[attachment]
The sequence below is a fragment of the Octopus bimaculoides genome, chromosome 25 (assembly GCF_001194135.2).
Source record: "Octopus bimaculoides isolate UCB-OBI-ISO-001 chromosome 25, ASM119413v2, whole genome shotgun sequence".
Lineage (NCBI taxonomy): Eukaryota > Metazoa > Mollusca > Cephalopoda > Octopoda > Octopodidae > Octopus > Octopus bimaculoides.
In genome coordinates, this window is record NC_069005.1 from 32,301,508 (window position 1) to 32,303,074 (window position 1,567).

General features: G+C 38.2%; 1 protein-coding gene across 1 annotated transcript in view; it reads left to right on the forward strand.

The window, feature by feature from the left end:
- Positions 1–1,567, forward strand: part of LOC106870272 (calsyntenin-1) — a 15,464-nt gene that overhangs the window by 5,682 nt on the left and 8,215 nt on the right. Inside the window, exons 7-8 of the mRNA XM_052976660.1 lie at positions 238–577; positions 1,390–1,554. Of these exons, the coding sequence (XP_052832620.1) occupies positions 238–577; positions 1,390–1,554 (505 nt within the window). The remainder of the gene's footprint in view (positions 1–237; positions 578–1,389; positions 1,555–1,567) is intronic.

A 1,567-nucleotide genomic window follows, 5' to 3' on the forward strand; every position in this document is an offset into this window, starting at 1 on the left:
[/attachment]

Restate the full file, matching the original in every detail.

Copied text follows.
The sequence below is a fragment of the Octopus bimaculoides genome, chromosome 25 (assembly GCF_001194135.2).
Source record: "Octopus bimaculoides isolate UCB-OBI-ISO-001 chromosome 25, ASM119413v2, whole genome shotgun sequence".
Lineage (NCBI taxonomy): Eukaryota > Metazoa > Mollusca > Cephalopoda > Octopoda > Octopodidae > Octopus > Octopus bimaculoides.
In genome coordinates, this window is record NC_069005.1 from 32,301,508 (window position 1) to 32,303,074 (window position 1,567).

General features: G+C 38.2%; 1 protein-coding gene across 1 annotated transcript in view; it reads left to right on the forward strand.

The window, feature by feature from the left end:
- Positions 1–1,567, forward strand: part of LOC106870272 (calsyntenin-1) — a 15,464-nt gene that overhangs the window by 5,682 nt on the left and 8,215 nt on the right. Inside the window, exons 7-8 of the mRNA XM_052976660.1 lie at positions 238–577; positions 1,390–1,554. Of these exons, the coding sequence (XP_052832620.1) occupies positions 238–577; positions 1,390–1,554 (505 nt within the window). The remainder of the gene's footprint in view (positions 1–237; positions 578–1,389; positions 1,555–1,567) is intronic.

A 1,567-nucleotide genomic window follows, 5' to 3' on the forward strand; every position in this document is an offset into this window, starting at 1 on the left: